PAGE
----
If you're feeling malicious, you can also tarpit the spam robot by sending them infinitely long pages that load very slowly.   

       Also, you could target crawlers by observing behavior; I think you imply this in one of your annotations. (Anything which doesn't obey robots.txt but which does request pages in serial order faster than any human could reasonably read them...)
egnor, Sep 20 2001
  

       I've heard of crawlers which check robots.txt and then immediately download all the listed "forbidden to crawlers" urls, and of software that watches for this behavior.   

       hippo: web crawlers can't hide using IP spoofing, because the web server has to be able to send packets back to the crawler (containing the contents of web pages, e.g.). IP spoofing is useful mainly for denial-of-service attacks (flood a site with garbage) and some moderately sophisticated protocol security holes.   

       Web crawlers could presumably use an anonymizing service though.
wiml, Sep 21 2001
  

       [wiml] Thanks - I didn't think of that.
hippo, Sep 21 2001
  

       Kill (temporarily, perhaps) crawlers by automatically denying access to anything that sends in load requests with a "non-human" regularity.
dsm, Oct 26 2001
  

       AS IT HAPPENS... I have this exact thing half... err... done. (as opposed to half baked <GRIN>) Part of any anti-harvesting or spam trap system is not telling everyone what you are doing, but the basic idea is clear. The generation of the trap emails is automated on my servers for all spiders and the triggering (when an email arrives at that address) is manual. I also have a small, manually maintained list of ripping engines which I use to shut off access to jerks who are tying up my bandwidth by attempting to download the entire (2.5 GB) site.   

       But more importantly, I LART EVERY SPAM I get. I have reported over 4000 SPAMs and have several confirmed kills. (Yes, I'm proud of that). I use a system of MANUAL identification (whether it is or isn't a SPAM is still a human judgement call) combined with totally automatic reporting through SPAMCOP.NET. I have a batch (cron) job that runs every night and empties the SPAM folder, where I put them, by reporting them. I even log them... I'll add a link for ego purposes only.   

       And I get about 40 a day. I doubt that many people who are not web hosts realize what a wonderfully easy target webmaster@ and postmaster@ are for SPAM and virus generated email.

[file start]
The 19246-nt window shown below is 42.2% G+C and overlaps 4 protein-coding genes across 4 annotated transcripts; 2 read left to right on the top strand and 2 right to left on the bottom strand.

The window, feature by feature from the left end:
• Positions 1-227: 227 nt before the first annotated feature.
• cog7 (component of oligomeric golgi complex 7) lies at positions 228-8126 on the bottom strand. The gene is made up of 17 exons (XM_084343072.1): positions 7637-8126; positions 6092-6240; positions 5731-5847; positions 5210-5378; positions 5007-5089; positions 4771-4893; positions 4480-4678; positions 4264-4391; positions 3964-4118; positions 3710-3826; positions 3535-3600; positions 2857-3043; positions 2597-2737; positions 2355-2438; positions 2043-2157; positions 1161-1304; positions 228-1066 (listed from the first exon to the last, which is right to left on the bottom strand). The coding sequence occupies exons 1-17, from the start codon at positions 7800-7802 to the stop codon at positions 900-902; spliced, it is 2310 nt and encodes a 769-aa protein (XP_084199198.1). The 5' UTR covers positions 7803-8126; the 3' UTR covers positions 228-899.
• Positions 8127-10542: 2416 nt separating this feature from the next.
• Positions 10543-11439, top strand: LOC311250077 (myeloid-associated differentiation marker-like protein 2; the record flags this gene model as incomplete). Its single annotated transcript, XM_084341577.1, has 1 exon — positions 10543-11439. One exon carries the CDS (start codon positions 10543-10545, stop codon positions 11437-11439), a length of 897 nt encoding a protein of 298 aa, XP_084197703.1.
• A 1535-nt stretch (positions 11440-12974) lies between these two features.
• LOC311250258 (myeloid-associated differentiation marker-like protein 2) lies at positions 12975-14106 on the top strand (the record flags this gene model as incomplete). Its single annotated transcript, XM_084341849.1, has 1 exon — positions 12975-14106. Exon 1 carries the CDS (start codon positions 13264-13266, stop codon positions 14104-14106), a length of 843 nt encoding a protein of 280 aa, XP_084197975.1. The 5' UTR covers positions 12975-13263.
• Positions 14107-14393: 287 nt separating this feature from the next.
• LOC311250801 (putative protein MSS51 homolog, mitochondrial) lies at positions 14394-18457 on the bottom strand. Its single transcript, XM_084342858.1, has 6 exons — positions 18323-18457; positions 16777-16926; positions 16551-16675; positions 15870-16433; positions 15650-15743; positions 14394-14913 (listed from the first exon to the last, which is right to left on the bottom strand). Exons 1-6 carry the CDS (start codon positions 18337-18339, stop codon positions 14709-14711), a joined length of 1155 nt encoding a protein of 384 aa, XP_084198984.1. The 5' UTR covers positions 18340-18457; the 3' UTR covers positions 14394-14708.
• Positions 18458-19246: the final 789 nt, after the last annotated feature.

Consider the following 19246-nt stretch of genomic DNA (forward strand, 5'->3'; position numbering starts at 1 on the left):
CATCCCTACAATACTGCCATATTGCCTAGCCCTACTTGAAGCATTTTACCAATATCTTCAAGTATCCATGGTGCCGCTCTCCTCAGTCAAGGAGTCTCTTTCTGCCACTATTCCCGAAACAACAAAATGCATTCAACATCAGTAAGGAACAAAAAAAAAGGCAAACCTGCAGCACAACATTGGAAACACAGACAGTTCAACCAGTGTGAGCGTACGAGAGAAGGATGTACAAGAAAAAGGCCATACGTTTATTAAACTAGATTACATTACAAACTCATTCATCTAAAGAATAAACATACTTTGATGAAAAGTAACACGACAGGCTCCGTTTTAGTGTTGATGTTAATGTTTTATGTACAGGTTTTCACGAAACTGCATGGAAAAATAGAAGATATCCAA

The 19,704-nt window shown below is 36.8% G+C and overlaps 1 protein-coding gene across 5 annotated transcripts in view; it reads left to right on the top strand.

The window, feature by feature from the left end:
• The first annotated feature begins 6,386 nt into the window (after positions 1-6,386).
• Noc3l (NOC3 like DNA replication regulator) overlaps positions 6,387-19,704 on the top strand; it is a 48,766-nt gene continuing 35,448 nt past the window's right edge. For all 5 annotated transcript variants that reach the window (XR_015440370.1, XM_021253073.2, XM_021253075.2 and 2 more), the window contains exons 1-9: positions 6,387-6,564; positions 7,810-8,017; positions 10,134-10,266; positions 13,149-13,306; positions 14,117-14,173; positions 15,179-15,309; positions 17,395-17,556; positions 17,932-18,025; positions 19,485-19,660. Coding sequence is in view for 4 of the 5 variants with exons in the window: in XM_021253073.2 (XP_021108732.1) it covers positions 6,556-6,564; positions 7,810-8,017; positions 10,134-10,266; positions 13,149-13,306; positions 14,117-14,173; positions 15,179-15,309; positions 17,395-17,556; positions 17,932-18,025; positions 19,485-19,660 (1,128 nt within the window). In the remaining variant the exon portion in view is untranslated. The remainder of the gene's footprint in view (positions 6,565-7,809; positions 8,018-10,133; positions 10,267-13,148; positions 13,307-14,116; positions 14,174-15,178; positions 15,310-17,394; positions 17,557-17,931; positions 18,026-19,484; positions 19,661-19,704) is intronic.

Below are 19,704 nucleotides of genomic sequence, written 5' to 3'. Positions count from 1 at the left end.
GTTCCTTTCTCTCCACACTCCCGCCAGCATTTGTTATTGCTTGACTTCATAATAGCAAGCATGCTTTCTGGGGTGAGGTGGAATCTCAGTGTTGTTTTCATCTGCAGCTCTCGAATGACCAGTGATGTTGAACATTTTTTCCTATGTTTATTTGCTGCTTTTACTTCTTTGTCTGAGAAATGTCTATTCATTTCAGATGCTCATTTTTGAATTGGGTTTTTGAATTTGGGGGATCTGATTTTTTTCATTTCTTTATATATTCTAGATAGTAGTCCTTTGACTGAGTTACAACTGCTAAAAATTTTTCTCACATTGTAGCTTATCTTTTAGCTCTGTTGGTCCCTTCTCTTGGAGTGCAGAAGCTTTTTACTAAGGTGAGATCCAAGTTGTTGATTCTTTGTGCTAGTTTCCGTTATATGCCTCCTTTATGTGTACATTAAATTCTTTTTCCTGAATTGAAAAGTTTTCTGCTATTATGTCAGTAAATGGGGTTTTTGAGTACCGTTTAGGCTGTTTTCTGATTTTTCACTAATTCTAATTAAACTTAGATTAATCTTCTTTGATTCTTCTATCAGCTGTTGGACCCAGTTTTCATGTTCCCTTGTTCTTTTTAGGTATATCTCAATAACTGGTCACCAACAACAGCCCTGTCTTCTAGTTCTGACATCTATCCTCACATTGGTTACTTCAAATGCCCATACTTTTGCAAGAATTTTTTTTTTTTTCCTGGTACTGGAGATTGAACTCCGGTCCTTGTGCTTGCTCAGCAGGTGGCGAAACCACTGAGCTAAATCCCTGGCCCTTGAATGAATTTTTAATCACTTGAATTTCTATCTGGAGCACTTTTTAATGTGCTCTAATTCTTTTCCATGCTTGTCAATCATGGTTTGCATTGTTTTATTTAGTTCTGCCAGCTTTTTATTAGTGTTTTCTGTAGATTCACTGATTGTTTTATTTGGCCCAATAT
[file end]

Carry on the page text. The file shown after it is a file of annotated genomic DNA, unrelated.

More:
There is also a system that I use for reporting attacks against my firewalls. dshield.org runs a services of identifying and reporting virus and cracker activity and, like spamcop, provides a black list
James Newton, Aug 08 2002
  

       RDF on the other hand... is completely kicking my butt. <GRIN>
James Newton, Aug 08 2002
  

       Careful, [zevkirsh]; [jutta]'s allowed to get 'uppity': it's her site.
pertinax, Nov 07 2006
  

       I think this is great! I'm sure some spammer would figure out how to get past it, though, they always do....
TahuNuva, Nov 03 2007
  

       Why not the other way round? No crawling at all on your domain, unless it is a 'trusted crawler'. Maintaining a database of trusted crawlers and bots working for useful services is easier than blacklisting the bad ones.   

       Setting up the protocol and the organisation behind such a trusted list is a nice pet project for a Google-employee who can devote 20% of their time to such projects I read.
rrr, Feb 16 2008
  

       I've now implemented a pretty good system for blocking wikispam or "spam" that comes, not as an email, but as a post or comment to a page on my site. It looks for and blocks updates, but not spidering, from anything that spiders the site (which is ok, since googlebot, et all do not comment on blogs). It also blocks spidering from anything that accesses more than a few pages per second unless the source IP is on a whitelist. But the most effective part has been looking for key phrases in the text that is posted. This is sort of like the spamassasin in that they are hand coded rules based on my observations about wikispam. At some point, it would be interesting to build a baysian filter that learns the difference; ASSP does a very fine job of that for my email. Sadly, sharing that list of good rules to match against would allow the wikispammers to work around it, but I would make exception for well known web hosts.
James Newton, Feb 22 2008